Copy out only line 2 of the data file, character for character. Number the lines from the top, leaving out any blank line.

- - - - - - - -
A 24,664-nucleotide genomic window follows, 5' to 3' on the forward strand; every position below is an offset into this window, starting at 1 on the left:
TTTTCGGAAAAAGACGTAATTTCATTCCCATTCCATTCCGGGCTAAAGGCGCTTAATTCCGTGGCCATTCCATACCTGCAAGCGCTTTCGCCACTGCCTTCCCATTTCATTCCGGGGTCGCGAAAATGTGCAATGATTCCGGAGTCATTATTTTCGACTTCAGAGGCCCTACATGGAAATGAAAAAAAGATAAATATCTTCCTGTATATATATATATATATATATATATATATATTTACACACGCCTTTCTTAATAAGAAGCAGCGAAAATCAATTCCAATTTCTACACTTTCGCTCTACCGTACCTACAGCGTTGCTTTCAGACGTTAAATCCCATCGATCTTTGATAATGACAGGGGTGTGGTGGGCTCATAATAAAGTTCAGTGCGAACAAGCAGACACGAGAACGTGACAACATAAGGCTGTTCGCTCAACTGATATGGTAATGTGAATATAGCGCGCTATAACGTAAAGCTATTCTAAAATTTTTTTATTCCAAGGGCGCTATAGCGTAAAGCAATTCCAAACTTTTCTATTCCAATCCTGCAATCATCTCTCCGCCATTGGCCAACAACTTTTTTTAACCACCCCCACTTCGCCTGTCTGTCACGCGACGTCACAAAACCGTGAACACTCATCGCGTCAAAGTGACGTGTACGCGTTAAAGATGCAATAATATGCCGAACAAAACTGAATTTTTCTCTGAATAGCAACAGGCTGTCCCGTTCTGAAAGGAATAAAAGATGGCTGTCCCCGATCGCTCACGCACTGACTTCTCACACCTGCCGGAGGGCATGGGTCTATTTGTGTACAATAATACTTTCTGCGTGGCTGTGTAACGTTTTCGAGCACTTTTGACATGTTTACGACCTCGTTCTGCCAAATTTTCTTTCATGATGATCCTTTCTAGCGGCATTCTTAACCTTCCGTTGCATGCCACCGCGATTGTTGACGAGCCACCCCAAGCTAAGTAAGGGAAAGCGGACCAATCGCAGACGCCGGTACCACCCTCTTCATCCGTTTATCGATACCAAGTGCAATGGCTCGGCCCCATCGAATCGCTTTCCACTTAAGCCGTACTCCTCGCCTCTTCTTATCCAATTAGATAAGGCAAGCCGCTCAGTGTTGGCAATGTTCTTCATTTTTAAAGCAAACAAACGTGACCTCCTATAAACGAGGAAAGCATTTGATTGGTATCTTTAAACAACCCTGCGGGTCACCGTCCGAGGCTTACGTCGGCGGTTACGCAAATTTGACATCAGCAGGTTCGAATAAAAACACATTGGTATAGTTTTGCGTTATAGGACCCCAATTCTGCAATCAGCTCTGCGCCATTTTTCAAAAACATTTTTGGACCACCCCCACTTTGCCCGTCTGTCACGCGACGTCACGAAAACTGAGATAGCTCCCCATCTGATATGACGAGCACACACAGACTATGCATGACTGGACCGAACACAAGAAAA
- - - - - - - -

TTTTCGGAAAAAGACGTAATTTCATTCCCATTCCATTCCGGGCTAAAGGCGCTTAATTCCGTGGCCATTCCATACCTGCAAGCGCTTTCGCCACTGCCTTCCCATTTCATTCCGGGGTCGCGAAAATGTGCAATGATTCCGGAGTCATTATTTTCGACTTCAGAGGCCCTACATGGAAATGAAAAAAAGATAAATATCTTCCTGTATATATATATATATATATATATATATATATTTACACACGCCTTTCTTAATAAGAAGCAGCGAAAATCAATTCCAATTTCTACACTTTCGCTCTACCGTACCTACAGCGTTGCTTTCAGACGTTAAATCCCATCGATCTTTGATAATGACAGGGGTGTGGTGGGCTCATAATAAAGTTCAGTGCGAACAAGCAGACACGAGAACGTGACAACATAAGGCTGTTCGCTCAACTGATATGGTAATGTGAATATAGCGCGCTATAACGTAAAGCTATTCTAAAATTTTTTTATTCCAAGGGCGCTATAGCGTAAAGCAATTCCAAACTTTTCTATTCCAATCCTGCAATCATCTCTCCGCCATTGGCCAACAACTTTTTTTAACCACCCCCACTTCGCCTGTCTGTCACGCGACGTCACAAAACCGTGAACACTCATCGCGTCAAAGTGACGTGTACGCGTTAAAGATGCAATAATATGCCGAACAAAACTGAATTTTTCTCTGAATAGCAACAGGCTGTCCCGTTCTGAAAGGAATAAAAGATGGCTGTCCCCGATCGCTCACGCACTGACTTCTCACACCTGCCGGAGGGCATGGGTCTATTTGTGTACAATAATACTTTCTGCGTGGCTGTGTAACGTTTTCGAGCACTTTTGACATGTTTACGACCTCGTTCTGCCAAATTTTCTTTCATGATGATCCTTTCTAGCGGCATTCTTAACCTTCCGTTGCATGCCACCGCGATTGTTGACGAGCCACCCCAAGCTAAGTAAGGGAAAGCGGACCAATCGCAGACGCCGGTACCACCCTCTTCATCCGTTTATCGATACCAAGTGCAATGGCTCGGCCCCATCGAATCGCTTTCCACTTAAGCCGTACTCCTCGCCTCTTCTTATCCAATTAGATAAGGCAAGCCGCTCAGTGTTGGCAATGTTCTTCATTTTTAAAGCAAACAAACGTGACCTCCTATAAACGAGGAAAGCATTTGATTGGTATCTTTAAACAACCCTGCGGGTCACCGTCCGAGGCTTACGTCGGCGGTTACGCAAATTTGACATCAGCAGGTTCGAATAAAAACACATTGGTATAGTTTTGCGTTATAGGACCCCAATTCTGCAATCAGCTCTGCGCCATTTTTCAAAAACATTTTTGGACCACCCCCACTTTGCCCGTCTGTCACGCGACGTCACGAAAACTGAGATAGCTCCCCATCTGATATGACGAGCACACACAGACTATGCATGACTGGACCGAACACAAGAAAA